Erectile dysfunction affects about 40% of those over 50 and half of those over 70, but it also affects younger men with a certain frequency, especially when exposed to cardiovascular risk factors. It is still often considered a taboo which in 75% of cases leads to the impossibility of having an erection and which is often the wake-up call even for atherosclerotic diseases.

It is therefore essential to talk to the doctor about it, in order to have an early diagnosis, and to work on raising the awareness of patients to accustom them to prevention.

For this reason we talked with Dr. Alessandro Pizzocaro, Andrologist in charge of the Andrology clinics in Humanitas Medical Care Rozzano-Fiordaliso and in the clinics in Milan (viale Premuda and via Domodossola).

Going to the andrologist: a cultural issue

While women tend to have regular check-ups and visits to the gynaecologist, for men the reluctance to go to the andrologist is in fact a cultural issue and a taboo. When men, regardless of age, are affected by symptoms that impair sexual activity, they usually close in on themselves and do not have the courage to ask questions and seek advice from a specialist.

Checks and prevention: right age to go to the andrologist

Checkups and visits to the andrologist should become a habit as early as adolescence. In the case of patients over 50, alarm bells should be the weight gain, a decrease in sexual desire and of course erection problems: these are symptoms that the patient starts to have risk factors not only psychological and erectile dysfunction, but also cardiovascular and metabolic. Testosterone, in fact, is the hormone that regulates not only sexuality, but also metabolism, improves blood sugar, weight, calcium content in the bones, mood. From the age of forty, testosterone drops by 2% per year and decreases further if the subject becomes diabetic and hypertensive.

Erectile dysfunction: not a disease but a symptom

Erectile dysfunction is not a disease but a symptom of the body not being well. It is not only a matter of psychological problems – such as stress, tension in the couple or problems at work – but it is also due to a number of very common vascular risk factors, such as cardiovascular diseases such as heart attack and ischemic heart disease. People with high blood pressure, cholesterol problems, sedentary lifestyle, alcohol abuse and smoking, or diabetes, have a higher risk of developing atherosclerosis, for example. The blood vessels tend to close and, as less blood arrives at the heart and brain, also less blood arrives at the erection and, as a result, erectile dysfunction develops.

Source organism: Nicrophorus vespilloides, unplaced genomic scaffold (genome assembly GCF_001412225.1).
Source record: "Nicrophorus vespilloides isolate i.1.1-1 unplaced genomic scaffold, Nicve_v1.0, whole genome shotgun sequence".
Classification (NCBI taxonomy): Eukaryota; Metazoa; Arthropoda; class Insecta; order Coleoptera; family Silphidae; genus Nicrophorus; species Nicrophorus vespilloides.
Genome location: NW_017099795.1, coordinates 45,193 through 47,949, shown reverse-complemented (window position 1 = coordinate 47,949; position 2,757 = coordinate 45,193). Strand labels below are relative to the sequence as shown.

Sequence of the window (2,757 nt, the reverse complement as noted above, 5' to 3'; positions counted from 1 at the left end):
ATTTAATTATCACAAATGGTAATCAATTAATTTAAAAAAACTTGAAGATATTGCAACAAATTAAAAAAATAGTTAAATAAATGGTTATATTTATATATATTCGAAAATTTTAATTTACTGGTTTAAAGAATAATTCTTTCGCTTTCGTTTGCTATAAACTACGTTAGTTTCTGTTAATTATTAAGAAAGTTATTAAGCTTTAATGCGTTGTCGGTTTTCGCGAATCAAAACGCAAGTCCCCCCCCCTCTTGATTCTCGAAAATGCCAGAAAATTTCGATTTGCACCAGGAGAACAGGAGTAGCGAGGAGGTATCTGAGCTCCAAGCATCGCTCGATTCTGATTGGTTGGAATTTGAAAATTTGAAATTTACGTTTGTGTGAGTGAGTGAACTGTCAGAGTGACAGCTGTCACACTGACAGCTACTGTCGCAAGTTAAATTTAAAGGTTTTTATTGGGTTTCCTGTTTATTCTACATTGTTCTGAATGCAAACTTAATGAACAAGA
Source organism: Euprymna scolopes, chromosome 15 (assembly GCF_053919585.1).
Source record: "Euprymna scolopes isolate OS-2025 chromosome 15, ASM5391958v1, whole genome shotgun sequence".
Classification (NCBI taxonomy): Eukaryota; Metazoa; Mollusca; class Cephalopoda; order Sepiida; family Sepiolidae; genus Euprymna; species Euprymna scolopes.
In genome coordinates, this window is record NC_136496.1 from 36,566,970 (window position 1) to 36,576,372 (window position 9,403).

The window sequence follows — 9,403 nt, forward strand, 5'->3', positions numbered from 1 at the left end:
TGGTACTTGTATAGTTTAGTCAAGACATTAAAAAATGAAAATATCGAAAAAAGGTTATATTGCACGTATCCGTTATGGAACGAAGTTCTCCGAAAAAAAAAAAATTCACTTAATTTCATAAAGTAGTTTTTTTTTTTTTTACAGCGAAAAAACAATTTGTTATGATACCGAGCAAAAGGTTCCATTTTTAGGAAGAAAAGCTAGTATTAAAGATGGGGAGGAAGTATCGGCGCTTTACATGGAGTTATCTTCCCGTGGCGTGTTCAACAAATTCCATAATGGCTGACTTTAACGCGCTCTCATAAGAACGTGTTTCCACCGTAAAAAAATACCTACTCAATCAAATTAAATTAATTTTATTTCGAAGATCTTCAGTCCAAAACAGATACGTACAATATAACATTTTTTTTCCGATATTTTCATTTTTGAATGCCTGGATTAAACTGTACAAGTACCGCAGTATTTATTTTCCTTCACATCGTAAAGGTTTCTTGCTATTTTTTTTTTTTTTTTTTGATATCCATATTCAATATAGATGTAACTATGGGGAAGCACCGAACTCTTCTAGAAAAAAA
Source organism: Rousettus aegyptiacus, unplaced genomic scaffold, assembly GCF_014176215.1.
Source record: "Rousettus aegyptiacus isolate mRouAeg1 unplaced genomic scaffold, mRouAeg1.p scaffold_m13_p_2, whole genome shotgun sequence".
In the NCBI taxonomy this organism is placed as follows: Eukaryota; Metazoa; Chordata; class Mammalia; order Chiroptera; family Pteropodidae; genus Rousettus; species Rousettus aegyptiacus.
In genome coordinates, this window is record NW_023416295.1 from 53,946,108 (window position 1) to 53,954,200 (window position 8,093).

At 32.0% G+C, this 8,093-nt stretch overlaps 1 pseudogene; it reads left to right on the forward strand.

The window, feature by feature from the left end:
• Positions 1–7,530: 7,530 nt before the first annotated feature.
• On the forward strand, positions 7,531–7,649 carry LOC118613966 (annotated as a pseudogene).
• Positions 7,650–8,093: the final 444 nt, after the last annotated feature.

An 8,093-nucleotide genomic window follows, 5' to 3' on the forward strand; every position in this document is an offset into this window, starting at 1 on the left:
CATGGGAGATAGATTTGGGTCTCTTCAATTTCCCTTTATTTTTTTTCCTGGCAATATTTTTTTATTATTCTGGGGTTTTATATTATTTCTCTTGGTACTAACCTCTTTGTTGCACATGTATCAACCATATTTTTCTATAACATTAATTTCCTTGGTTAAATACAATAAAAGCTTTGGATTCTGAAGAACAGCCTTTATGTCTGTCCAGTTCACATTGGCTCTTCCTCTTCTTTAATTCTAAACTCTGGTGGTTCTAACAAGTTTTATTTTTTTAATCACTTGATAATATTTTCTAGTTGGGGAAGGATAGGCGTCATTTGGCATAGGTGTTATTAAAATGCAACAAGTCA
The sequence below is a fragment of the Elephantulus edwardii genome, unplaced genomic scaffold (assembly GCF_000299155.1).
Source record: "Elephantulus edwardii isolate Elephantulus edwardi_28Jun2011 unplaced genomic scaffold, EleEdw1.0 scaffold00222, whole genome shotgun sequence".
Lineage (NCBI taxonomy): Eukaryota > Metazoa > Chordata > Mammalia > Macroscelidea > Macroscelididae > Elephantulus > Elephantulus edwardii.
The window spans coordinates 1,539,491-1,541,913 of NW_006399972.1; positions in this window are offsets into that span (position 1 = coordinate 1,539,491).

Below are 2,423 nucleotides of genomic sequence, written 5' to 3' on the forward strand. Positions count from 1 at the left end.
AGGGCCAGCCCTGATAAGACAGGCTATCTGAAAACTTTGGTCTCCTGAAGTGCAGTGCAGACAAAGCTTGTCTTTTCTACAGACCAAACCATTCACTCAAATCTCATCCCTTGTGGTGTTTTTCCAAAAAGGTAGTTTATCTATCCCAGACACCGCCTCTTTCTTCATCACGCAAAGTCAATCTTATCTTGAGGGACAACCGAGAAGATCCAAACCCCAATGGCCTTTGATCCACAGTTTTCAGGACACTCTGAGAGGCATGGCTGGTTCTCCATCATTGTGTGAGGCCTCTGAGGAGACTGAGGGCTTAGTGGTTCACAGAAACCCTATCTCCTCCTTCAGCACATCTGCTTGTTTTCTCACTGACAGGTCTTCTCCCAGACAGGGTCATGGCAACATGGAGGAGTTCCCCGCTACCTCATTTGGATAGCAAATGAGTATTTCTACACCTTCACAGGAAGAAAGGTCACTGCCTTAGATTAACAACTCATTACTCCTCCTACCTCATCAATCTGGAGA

Medications taken to facilitate an erection are not curative, but act on the symptom. Only by resolving the problem upstream is it possible to suspend the medication.

In patients who have a sexual disorder, testosterone control should be done: it is a very simple test, a trivial blood sample that is taken early in the morning on an empty stomach, along with blood sugar and cholesterol.

Which are the most vulnerable men to erectile dysfunction?

Erectile dysfunction affects about 13% of the population, but age is an independent risk factor: the older the person becomes, the greater the risk of having this problem. Almost 40% of patients aged 50-55 and 50% of those over 70 have erectile dysfunction problems. The reason for this is that from that age onwards there is an increase in all cardiovascular risk factors and also in the use of drugs. For this reason, a healthy lifestyle is recommended, which also includes physical activity, mainly aerobic, which helps the metabolism, but which is regular and constant over time.

What are the treatments available for erectile dysfunction?

Shock waves are the treatment that is currently going for the most part even if it is only effective in cases of mild vascular disease. It is an absolutely painless method, with no contraindications or side effects. It has a mechanism of action that tends to improve vascular activity, i.e. the circulation of blood in the penis, and thus promotes erection.

However, the effectiveness of this treatment remains a matter of study: above all, it is necessary to understand which types of patients can benefit from it, certainly the younger ones.

Erection medications: can they hurt the heart?

The specialist replied, “Absolutely not. Oral erection medications were born as coronarodilators. Then it was seen that they also worked very well for the pulmonary circulation, so much so that patients with heart failure, who have pulmonary hypertension, benefit from these drugs. The contraindication exists when patients are already taking cardiac circulation drugs, because those for an erection increase their vasodilator action. For the rest, they are harmless”.